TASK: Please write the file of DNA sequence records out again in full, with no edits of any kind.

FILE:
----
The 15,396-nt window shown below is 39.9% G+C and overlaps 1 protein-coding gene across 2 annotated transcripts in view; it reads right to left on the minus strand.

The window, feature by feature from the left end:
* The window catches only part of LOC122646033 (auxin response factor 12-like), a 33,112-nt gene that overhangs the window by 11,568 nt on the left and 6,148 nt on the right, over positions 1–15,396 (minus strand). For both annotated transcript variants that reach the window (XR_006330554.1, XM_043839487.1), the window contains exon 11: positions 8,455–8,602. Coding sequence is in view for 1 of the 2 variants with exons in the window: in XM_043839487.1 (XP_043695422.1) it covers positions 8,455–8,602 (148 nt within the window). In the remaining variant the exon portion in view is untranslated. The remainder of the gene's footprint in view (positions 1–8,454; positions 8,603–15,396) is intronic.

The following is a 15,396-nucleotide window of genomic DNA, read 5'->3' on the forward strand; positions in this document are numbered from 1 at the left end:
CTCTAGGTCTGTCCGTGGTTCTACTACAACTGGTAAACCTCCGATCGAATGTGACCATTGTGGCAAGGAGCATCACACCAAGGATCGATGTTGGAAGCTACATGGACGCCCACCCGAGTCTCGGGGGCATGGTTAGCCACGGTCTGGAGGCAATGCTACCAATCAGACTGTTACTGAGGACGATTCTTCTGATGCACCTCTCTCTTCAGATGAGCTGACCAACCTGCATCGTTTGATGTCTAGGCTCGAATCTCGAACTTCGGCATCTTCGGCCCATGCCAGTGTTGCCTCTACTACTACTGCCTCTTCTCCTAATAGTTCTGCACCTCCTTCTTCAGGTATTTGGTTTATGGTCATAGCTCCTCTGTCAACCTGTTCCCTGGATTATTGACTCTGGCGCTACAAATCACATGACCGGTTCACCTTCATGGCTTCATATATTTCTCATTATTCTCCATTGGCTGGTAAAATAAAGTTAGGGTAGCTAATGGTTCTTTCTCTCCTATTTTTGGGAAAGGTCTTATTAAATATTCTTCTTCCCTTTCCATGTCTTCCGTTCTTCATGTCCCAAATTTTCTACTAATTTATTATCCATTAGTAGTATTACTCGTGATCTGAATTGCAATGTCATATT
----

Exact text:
The 15,396-nt window shown below is 39.9% G+C and overlaps 1 protein-coding gene across 2 annotated transcripts in view; it reads right to left on the minus strand.

The window, feature by feature from the left end:
* The window catches only part of LOC122646033 (auxin response factor 12-like), a 33,112-nt gene that overhangs the window by 11,568 nt on the left and 6,148 nt on the right, over positions 1–15,396 (minus strand). For both annotated transcript variants that reach the window (XR_006330554.1, XM_043839487.1), the window contains exon 11: positions 8,455–8,602. Coding sequence is in view for 1 of the 2 variants with exons in the window: in XM_043839487.1 (XP_043695422.1) it covers positions 8,455–8,602 (148 nt within the window). In the remaining variant the exon portion in view is untranslated. The remainder of the gene's footprint in view (positions 1–8,454; positions 8,603–15,396) is intronic.

The following is a 15,396-nucleotide window of genomic DNA, read 5'->3' on the forward strand; positions in this document are numbered from 1 at the left end:
CTCTAGGTCTGTCCGTGGTTCTACTACAACTGGTAAACCTCCGATCGAATGTGACCATTGTGGCAAGGAGCATCACACCAAGGATCGATGTTGGAAGCTACATGGACGCCCACCCGAGTCTCGGGGGCATGGTTAGCCACGGTCTGGAGGCAATGCTACCAATCAGACTGTTACTGAGGACGATTCTTCTGATGCACCTCTCTCTTCAGATGAGCTGACCAACCTGCATCGTTTGATGTCTAGGCTCGAATCTCGAACTTCGGCATCTTCGGCCCATGCCAGTGTTGCCTCTACTACTACTGCCTCTTCTCCTAATAGTTCTGCACCTCCTTCTTCAGGTATTTGGTTTATGGTCATAGCTCCTCTGTCAACCTGTTCCCTGGATTATTGACTCTGGCGCTACAAATCACATGACCGGTTCACCTTCATGGCTTCATATATTTCTCATTATTCTCCATTGGCTGGTAAAATAAAGTTAGGGTAGCTAATGGTTCTTTCTCTCCTATTTTTGGGAAAGGTCTTATTAAATATTCTTCTTCCCTTTCCATGTCTTCCGTTCTTCATGTCCCAAATTTTCTACTAATTTATTATCCATTAGTAGTATTACTCGTGATCTGAATTGCAATGTCATATT